PokerStars’ Side Bets Feature Goes Live to Mixed Reactions

The debate over gambling-based features and their place in online poker has resurfaced following the launch of PokerStars Side Bets.

PokerStars side bets

PokerStars Side Bets is now live, but some players aren’t impressed with the new feature. (Image: PokerStars)

As innovations reshape the online poker industry, players are now asking if PokerStars’ new feature encourages more players to gamble unnecessarily.

Speculating on the dynamics of a hand has been common practice in live poker games for decades. Thanks to a recent update, this option is now available across all Hold’em games on PokerStars.com, dot.eu, dot.ruso, and dot.net.

Adding Another Wrinkle to Online Poker

The launch follows a testing period at the start of 2020, during which players gave their opinions on the feature. Alongside issues with stability, players suggested that hiding the Side Bets option box would be better.

Taking these comments on board, the developers have tweaked the software. As part of the full release, side bets are available automatically, but the option is hidden. Those that want to use it can open the Side Bets window within the chat box, and bet on outcome of the next hand.

In practice, PokerStars Side Bets are made against the house and operate as follows:

  • Side Bets are available on all Hold’em tables, excluding Zoom
  • Players can bet on pre-flop and flop outcomes for the next hand
  • Players can speculate on a variety of outcomes, such as their hole cards being a pair of aces, and what type of hand the flop might bring (e.g., a flush, trips, etc.)
  • Players can make single bets or use the auto function — automatic bets can be based on a set amount of hands, a maximum win, or the total amount wagered

Money for side bets is taken from a player’s main account balance and not funds on the table. Finally, the ability to make side bets will always be available, except under certain conditions:

“If bets are placed on the outcome of a flop, and the next hand ends before a flop is dealt, bets will be canceled and refunded.

If a table is broken before the outcome of the next hand has been determined, bets will be canceled and refunded.

If a player isn’t dealt into a hand they have bet on, as a result of sitting out or disconnection, bets will be canceled and refunded,” reads PokerStars’ official guide.

Side bets have been around for many years. Often an agreement between individuals, these off-the-table wagers are popular in high stakes games.

Side Bets Draw Split Opinions

For the public at large, side bets (aka props) became popular thanks to pros like Phil Ivey, Doyle Brunson, Tom Dwan, and other regulars on shows like High Stakes Poker (see video below).

https://www.youtube.com/watch?v=Np9LHJZcLBU

While side bets are entertaining, PokerStars’ update has split opinions among players. On one side, some are praising the site for bringing something fresh to the mix. Other players, however, believe the new feature is nothing more than another attempt to force more casino features into online poker.

They’re literally becoming a casino,” Datesi tweeted. 

“And they will be raked obv, so they will all be -EV, which is not poker. JokerStars. If online poker comes back to Australia, I know which site I won’t be playing on,” Eugene Portland wrote on Twitter.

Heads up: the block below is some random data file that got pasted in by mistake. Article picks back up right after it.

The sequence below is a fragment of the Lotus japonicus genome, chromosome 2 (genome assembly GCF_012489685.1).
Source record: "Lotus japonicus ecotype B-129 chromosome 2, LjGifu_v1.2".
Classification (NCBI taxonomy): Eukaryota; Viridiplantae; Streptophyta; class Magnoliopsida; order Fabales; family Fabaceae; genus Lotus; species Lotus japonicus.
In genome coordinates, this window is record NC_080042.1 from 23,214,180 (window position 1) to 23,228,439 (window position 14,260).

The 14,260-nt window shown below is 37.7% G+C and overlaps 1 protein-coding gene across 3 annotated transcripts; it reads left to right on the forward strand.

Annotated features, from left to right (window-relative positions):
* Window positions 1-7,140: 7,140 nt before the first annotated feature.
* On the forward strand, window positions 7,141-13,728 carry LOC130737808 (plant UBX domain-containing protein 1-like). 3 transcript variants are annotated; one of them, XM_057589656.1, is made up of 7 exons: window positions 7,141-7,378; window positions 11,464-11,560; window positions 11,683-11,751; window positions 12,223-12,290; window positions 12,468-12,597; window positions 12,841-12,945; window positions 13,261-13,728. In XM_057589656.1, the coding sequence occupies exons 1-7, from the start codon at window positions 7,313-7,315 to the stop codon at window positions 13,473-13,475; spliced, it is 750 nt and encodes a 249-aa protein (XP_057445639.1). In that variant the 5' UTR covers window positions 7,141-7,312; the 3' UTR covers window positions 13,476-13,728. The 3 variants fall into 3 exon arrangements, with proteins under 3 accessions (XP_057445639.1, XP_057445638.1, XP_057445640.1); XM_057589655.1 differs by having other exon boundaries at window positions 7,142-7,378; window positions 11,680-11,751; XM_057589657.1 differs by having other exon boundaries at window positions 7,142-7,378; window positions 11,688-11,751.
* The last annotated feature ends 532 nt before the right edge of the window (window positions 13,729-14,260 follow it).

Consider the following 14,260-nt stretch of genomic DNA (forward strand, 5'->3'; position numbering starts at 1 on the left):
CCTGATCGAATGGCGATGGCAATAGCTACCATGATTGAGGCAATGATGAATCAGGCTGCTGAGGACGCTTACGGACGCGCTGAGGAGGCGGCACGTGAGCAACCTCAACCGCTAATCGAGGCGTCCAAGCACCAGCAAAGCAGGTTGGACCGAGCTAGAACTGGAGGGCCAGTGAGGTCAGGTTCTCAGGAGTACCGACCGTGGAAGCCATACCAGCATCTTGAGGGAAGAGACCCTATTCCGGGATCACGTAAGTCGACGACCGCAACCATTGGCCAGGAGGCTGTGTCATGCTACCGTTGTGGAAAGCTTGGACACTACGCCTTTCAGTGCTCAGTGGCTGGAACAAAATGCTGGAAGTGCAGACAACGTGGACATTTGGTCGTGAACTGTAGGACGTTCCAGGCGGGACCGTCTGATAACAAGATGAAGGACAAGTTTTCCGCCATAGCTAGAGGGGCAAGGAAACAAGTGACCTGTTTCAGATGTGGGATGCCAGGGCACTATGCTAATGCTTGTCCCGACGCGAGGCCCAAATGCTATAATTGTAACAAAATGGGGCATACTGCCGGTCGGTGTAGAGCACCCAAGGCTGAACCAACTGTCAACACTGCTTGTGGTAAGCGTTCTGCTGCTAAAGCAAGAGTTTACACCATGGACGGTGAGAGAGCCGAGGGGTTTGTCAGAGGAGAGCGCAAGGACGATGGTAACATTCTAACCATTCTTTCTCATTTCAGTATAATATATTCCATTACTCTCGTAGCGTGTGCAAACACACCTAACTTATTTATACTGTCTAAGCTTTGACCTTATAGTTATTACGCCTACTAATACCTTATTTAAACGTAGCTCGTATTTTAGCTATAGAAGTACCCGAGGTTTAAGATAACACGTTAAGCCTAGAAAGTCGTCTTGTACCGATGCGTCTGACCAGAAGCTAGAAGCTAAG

The criticism is nothing new for PokerStars. Past innovations, including Split Hold’em, have raised the question of where the line between skill and gambling now sits. As a business, PokerStars needs to make money, and features such as Side Bets are another revenue stream.

Moreover, as all online poker operators have argued in recent years, the industry needs to attract more casual players. The challenge, however, is striking the right balance between satisfying pros and bringing new blood into the game.

PokerStars’ Side Bets is another attempt to find a happy medium and, in turn, make online poker more appealing. It’s now up to players to vote with their dollars and decide whether it’s a positive addition to the site or not.

Daniel Smyth
Written by
Daniel Smyth
Dan Smyth is a poker media journeyman who politely reminds CardsChat readers that poker is played all around the world, not just America.

Comments

FastOne wrote...

After reading this article I opened PokerStars to have a look at it and don’t like it at all (not that I liked the idea of it after reading about it anyway).

I could see it as an advantage maybe (but not likely for the reasons below), because the players that use it, would probably lose some focus on the hand itself and what’s going on, being all hyped about his/her bet, obtaining some kind of edge because of this.

But I feel like it could most probably affect the game in a negative way by making people play more loose and crazy, taking more chances since they are already taking a 100% luck bet with this feature. So it could potentially drive people to go allin often out of this side bet experience, and making the game almost an allin or fold situation, which would make no sense to me to play this way. But it would be the ideal scenario for PokerStars, since they would collect more rake per hand and there would more hands per hour as well, since they’d be faster in average from the added allin hands.

Bozovicdj wrote...

This is the worst thing that could happen in online Poker.
Just think about this:
70-30 percent to win a hand. Player with 30 cashes out, player with 70 doesnt. PS gives the underdog his 30% of the pot, delivers a bad beat, takes the rest for themselves!
There are just way too many implications that this could be a way for PS to legally steal money. Considering that PS is mostly unregulated, this is just a bad bad thing!

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